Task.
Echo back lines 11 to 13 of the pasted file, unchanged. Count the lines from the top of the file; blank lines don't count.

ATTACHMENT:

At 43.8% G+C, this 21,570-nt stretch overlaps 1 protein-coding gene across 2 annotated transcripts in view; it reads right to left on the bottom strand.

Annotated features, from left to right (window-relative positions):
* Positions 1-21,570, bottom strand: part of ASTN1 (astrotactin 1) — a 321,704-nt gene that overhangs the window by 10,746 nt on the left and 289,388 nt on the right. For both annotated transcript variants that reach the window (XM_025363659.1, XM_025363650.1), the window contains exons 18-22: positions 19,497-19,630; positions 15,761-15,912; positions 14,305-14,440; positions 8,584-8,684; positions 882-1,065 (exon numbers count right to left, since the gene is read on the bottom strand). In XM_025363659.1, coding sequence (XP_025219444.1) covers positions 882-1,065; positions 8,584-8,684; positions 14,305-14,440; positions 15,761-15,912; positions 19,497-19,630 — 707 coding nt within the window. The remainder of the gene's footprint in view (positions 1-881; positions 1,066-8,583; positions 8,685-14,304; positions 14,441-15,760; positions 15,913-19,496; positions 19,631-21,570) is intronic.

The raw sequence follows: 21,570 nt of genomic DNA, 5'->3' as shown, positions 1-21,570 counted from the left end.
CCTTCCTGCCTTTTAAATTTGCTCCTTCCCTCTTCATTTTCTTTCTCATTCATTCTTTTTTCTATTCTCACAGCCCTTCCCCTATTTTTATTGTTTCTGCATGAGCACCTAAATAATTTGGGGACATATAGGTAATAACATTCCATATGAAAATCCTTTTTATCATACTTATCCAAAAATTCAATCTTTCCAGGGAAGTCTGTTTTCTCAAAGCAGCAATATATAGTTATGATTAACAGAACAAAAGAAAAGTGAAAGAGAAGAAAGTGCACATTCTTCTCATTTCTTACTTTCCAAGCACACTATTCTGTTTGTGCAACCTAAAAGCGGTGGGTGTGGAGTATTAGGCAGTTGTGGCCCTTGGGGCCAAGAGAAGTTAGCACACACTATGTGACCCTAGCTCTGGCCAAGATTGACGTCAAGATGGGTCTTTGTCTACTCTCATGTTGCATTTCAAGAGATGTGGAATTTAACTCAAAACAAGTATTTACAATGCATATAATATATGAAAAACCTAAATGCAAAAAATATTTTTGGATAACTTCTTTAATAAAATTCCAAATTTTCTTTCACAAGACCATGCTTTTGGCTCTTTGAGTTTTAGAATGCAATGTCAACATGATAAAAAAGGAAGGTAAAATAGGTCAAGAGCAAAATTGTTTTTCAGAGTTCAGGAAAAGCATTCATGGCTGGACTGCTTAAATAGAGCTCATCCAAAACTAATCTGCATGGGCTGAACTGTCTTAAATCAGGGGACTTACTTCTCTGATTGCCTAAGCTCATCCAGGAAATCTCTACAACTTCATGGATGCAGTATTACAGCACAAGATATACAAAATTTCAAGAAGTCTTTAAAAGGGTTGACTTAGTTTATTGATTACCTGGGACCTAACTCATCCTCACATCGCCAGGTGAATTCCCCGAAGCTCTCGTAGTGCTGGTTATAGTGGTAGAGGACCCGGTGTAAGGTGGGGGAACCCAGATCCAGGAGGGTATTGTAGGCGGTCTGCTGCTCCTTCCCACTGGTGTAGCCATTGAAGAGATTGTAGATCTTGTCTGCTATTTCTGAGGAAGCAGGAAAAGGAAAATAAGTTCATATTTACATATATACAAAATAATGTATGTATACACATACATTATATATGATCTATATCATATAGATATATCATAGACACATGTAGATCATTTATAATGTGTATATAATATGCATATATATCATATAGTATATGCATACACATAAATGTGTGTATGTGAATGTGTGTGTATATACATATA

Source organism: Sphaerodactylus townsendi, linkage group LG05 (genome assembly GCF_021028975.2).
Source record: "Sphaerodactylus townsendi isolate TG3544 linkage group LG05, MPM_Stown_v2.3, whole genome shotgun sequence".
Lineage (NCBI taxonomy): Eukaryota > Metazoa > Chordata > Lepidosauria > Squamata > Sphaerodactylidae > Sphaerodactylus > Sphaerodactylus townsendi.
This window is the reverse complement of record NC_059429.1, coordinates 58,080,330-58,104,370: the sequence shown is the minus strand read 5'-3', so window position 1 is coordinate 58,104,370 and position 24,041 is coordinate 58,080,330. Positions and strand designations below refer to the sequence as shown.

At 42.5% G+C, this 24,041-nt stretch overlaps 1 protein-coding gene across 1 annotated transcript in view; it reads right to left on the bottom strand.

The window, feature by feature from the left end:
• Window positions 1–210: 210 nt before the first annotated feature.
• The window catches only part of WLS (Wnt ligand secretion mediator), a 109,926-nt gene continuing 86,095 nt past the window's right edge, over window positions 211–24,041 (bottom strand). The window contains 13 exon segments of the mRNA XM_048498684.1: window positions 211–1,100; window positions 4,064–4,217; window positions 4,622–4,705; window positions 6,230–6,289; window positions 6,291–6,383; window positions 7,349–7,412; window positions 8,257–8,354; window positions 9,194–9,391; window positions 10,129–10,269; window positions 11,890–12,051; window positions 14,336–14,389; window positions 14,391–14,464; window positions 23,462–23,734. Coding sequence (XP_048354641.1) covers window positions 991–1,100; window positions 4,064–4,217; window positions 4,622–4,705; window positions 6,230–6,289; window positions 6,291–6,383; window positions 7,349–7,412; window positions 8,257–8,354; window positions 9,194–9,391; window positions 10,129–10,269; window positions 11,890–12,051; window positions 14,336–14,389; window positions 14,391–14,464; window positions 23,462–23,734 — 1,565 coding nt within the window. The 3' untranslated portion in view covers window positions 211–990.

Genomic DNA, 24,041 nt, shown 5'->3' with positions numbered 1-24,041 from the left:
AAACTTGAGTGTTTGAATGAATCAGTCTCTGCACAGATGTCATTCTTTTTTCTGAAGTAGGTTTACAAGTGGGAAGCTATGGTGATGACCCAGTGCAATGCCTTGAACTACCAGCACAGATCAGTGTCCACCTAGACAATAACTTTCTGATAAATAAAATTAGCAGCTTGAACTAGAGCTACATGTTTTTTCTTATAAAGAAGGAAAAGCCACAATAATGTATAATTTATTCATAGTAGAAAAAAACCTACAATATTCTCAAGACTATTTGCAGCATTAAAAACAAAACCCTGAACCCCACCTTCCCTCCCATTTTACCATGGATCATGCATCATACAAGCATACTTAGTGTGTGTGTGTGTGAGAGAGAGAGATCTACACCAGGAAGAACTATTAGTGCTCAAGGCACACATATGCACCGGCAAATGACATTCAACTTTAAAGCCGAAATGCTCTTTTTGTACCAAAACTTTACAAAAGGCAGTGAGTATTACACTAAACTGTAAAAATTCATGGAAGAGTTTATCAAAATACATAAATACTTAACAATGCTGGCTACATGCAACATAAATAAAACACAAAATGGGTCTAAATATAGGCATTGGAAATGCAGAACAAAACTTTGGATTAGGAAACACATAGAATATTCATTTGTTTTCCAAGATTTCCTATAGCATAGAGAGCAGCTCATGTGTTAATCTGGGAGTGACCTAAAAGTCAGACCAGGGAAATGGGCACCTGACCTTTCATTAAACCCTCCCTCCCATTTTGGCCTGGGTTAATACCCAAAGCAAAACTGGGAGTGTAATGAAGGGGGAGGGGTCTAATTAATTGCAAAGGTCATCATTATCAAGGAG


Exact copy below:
The window, feature by feature from the left end:
• Window positions 1–210: 210 nt before the first annotated feature.
• The window catches only part of WLS (Wnt ligand secretion mediator), a 109,926-nt gene continuing 86,095 nt past the window's right edge, over window positions 211–24,041 (bottom strand). The window contains 13 exon segments of the mRNA XM_048498684.1: window positions 211–1,100; window positions 4,064–4,217; window positions 4,622–4,705; window positions 6,230–6,289; window positions 6,291–6,383; window positions 7,349–7,412; window positions 8,257–8,354; window positions 9,194–9,391; window positions 10,129–10,269; window positions 11,890–12,051; window positions 14,336–14,389; window positions 14,391–14,464; window positions 23,462–23,734. Coding sequence (XP_048354641.1) covers window positions 991–1,100; window positions 4,064–4,217; window positions 4,622–4,705; window positions 6,230–6,289; window positions 6,291–6,383; window positions 7,349–7,412; window positions 8,257–8,354; window positions 9,194–9,391; window positions 10,129–10,269; window positions 11,890–12,051; window positions 14,336–14,389; window positions 14,391–14,464; window positions 23,462–23,734 — 1,565 coding nt within the window. The 3' untranslated portion in view covers window positions 211–990.